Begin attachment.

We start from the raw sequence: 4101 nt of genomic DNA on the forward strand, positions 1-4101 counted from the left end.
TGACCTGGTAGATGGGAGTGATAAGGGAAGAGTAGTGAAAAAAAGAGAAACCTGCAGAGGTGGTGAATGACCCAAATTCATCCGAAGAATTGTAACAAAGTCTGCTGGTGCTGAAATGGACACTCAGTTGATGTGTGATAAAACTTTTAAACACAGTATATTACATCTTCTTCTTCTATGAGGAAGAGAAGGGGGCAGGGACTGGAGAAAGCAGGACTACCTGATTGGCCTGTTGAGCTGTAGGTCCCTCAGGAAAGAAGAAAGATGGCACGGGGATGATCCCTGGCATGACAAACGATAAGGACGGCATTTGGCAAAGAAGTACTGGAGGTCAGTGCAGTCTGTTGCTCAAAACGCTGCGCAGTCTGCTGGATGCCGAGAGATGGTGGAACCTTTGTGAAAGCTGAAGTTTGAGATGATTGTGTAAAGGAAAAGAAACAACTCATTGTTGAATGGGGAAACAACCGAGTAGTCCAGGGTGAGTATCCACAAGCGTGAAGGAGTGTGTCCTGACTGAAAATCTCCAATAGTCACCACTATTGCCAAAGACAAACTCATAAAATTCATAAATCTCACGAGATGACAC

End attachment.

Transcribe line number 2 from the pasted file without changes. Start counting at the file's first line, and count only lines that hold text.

TGACCTGGTAGATGGGAGTGATAAGGGAAGAGTAGTGAAAAAAAGAGAAACCTGCAGAGGTGGTGAATGACCCAAATTCATCCGAAGAATTGTAACAAAGTCTGCTGGTGCTGAAATGGACACTCAGTTGATGTGTGATAAAACTTTTAAACACAGTATATTACATCTTCTTCTTCTATGAGGAAGAGAAGGGGGCAGGGACTGGAGAAAGCAGGACTACCTGATTGGCCTGTTGAGCTGTAGGTCCCTCAGGAAAGAAGAAAGATGGCACGGGGATGATCCCTGGCATGACAAACGATAAGGACGGCATTTGGCAAAGAAGTACTGGAGGTCAGTGCAGTCTGTTGCTCAAAACGCTGCGCAGTCTGCTGGATGCCGAGAGATGGTGGAACCTTTGTGAAAGCTGAAGTTTGAGATGATTGTGTAAAGGAAAAGAAACAACTCATTGTTGAATGGGGAAACAACCGAGTAGTCCAGGGTGAGTATCCACAAGCGTGAAGGAGTGTGTCCTGACTGAAAATCTCCAATAGTCACCACTATTGCCAAAGACAAACTCATAAAATTCATAAATCTCACGAGATGACAC